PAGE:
Meaning of “civil” in the English Dictionary

"civil" in British English

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civiladjective

uk /ˈsɪv.əl/ us /ˈsɪv.əl/

civil adjective (ORDINARY)

C1 [ before noun ] not military or religious, or relating to the ordinary people of a country:

Helicopters are mainly used for military rather than civil use.
After ten years of military dictatorship, the country now has a civil government.
We weren't married in church, but we had a civil ceremony in a registry office.

More examples

  • He brought civil proceedings against the police for false imprisonment.
  • 20 years of civil strife have left the country's economy in ruins.
  • He pursued his claim through the civil courts.
  • They married in a civil ceremony.
  • The equipment was all for civil use.

(Definition of “civil” from the Cambridge Advanced Learner’s Dictionary & Thesaurus © Cambridge University Press)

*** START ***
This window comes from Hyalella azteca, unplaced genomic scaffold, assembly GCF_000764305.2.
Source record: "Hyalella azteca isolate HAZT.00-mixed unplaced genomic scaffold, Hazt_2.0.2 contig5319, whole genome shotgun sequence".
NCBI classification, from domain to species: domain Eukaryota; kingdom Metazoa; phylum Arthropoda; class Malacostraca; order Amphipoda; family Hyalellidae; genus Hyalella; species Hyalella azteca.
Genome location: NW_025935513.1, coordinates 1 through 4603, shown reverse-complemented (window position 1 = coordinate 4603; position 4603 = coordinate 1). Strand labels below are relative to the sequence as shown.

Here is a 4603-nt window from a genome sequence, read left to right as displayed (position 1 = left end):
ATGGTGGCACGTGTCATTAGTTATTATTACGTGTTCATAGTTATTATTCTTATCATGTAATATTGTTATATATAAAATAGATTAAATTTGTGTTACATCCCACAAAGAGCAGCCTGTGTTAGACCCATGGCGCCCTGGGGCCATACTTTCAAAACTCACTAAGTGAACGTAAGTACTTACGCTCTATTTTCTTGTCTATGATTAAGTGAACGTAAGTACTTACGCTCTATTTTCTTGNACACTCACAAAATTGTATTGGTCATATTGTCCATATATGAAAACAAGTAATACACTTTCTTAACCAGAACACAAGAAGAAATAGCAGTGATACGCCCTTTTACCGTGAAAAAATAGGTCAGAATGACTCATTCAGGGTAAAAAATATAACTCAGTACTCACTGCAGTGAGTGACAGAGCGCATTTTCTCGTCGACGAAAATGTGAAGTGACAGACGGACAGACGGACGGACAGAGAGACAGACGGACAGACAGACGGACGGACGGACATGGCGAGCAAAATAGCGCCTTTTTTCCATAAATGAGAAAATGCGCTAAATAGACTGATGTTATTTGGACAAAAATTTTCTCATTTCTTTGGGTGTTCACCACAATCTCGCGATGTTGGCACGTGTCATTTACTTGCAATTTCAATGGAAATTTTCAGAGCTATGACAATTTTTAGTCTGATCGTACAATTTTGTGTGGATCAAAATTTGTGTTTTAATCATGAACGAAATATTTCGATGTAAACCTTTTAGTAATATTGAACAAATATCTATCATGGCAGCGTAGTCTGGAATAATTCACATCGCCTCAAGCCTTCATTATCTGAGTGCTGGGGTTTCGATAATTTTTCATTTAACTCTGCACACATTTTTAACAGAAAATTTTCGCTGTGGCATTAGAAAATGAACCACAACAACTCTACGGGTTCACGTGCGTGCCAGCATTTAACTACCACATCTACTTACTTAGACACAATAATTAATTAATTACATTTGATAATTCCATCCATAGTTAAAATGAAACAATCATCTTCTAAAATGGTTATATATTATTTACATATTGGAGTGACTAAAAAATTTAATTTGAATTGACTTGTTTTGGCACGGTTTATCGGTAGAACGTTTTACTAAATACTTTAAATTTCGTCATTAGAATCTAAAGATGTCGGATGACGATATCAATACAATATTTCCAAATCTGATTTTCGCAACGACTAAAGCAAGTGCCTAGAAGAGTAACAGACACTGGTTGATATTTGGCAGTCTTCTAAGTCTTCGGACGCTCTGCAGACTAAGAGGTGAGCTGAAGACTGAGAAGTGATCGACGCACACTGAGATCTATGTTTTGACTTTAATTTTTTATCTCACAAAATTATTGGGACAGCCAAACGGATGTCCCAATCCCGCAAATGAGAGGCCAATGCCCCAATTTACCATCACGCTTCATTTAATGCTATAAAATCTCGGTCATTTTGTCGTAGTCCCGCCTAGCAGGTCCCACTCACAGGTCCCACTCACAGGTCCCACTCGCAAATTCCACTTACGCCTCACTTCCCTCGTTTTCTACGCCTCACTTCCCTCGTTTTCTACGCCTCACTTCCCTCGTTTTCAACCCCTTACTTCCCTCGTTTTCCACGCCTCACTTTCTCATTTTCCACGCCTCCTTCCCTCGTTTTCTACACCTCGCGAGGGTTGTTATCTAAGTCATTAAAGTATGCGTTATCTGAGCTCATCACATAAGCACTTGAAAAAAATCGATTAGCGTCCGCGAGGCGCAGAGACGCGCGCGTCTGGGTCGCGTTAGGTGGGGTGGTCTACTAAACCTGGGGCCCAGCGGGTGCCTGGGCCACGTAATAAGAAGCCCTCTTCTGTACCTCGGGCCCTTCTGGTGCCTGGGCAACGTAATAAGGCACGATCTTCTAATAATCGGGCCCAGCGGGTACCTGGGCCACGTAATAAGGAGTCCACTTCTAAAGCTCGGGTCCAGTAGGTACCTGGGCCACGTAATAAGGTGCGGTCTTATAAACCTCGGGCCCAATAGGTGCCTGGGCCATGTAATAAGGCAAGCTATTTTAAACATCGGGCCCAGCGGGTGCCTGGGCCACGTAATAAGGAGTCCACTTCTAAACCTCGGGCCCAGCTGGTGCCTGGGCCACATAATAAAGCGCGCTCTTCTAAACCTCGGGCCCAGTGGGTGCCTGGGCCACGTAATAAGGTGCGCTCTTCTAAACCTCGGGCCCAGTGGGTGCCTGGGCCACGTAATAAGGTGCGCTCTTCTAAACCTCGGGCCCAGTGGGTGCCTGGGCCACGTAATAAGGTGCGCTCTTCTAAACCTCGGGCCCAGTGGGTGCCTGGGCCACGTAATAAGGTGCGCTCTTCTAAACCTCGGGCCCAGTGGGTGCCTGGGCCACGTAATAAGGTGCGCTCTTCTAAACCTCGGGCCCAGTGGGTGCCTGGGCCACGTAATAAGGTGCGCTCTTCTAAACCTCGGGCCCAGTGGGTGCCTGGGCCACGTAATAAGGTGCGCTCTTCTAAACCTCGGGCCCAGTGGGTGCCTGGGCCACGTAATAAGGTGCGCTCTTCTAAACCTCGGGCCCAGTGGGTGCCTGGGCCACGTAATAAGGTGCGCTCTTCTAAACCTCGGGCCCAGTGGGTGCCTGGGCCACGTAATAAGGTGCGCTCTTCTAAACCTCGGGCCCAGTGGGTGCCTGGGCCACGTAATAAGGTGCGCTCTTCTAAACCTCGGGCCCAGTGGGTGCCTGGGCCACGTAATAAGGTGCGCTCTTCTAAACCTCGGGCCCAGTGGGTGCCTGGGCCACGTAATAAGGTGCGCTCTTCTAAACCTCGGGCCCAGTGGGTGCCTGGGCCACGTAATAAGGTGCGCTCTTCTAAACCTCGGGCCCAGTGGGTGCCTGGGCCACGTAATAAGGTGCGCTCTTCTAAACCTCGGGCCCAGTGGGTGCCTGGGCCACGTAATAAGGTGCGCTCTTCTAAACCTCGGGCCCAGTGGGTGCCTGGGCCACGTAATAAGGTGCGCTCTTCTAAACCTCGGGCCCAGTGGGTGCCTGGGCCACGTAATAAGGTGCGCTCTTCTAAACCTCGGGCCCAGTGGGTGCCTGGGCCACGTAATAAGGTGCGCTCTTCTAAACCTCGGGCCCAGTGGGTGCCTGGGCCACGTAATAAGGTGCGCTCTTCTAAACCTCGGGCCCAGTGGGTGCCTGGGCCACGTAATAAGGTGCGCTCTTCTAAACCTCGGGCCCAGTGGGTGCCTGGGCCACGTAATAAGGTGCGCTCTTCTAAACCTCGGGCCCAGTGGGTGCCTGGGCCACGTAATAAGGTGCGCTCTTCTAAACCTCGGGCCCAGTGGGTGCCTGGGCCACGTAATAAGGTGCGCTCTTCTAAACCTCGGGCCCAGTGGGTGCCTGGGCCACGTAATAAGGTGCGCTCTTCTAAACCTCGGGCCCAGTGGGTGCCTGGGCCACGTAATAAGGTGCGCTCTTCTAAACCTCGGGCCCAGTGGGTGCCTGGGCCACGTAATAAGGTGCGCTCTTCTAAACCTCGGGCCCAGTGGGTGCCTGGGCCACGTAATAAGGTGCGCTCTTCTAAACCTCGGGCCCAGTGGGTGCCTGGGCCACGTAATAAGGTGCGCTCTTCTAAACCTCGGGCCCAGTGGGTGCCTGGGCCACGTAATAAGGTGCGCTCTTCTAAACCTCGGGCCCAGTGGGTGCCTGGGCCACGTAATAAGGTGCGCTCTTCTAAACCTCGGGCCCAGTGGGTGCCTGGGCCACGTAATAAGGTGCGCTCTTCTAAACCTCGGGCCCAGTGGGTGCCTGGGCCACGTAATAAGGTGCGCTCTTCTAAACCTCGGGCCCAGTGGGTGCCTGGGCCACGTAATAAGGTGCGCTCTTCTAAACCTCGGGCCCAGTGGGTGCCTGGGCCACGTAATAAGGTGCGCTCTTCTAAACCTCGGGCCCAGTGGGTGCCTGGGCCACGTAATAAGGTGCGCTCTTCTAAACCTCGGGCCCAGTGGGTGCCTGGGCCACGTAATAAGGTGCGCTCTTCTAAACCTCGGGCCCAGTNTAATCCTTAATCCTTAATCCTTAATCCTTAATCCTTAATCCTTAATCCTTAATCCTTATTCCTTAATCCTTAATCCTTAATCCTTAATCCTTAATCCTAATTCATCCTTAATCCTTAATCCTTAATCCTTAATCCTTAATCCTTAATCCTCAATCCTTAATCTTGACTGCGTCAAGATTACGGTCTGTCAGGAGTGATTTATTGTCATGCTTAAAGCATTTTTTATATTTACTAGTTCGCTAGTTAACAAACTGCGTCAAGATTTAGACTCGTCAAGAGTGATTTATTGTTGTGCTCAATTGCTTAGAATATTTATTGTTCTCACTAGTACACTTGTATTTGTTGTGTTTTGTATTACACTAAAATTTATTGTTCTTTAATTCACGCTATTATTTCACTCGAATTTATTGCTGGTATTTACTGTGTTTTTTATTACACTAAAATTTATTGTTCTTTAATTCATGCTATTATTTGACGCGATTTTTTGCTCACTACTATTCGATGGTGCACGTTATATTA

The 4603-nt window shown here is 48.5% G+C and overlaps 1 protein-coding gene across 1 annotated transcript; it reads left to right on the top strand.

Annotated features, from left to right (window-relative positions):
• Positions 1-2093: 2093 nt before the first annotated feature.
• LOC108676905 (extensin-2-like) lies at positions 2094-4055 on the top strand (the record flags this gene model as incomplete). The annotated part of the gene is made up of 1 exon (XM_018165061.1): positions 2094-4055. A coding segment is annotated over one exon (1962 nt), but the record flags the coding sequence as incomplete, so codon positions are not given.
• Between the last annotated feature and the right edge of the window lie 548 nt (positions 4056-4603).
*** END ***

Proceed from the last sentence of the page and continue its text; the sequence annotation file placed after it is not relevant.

"civil" in American English

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civiladjective

us /ˈsɪv·əl/

civil adjective (ORDINARY)

of or relating to the ordinary people of a country, rather than members of religious organizations or the military:

These helicopters are for rescue and other civil use.
We were married in a civil ceremony.

politics & government Civil also refers to the legal system governing personal and business matters:

civil court

civil adjective (POLITE)

polite and formal:

We were civil to each other, but we were both still angry.

(Definition of “civil” from the Cambridge Academic Content Dictionary © Cambridge University Press)

"civil" in Business English

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civiladjective [ before noun ]

uk /ˈsɪvəl/ us LAW

relating to legal disagreements between people or businesses, rather than criminal activities:

civil action/lawsuit/case, etc. The Chapter 11 action suspended a civil trial in which two plaintiffs sought compensation totaling more than $160 million.
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(Definition of “civil” from the Cambridge Business English Dictionary © Cambridge University Press)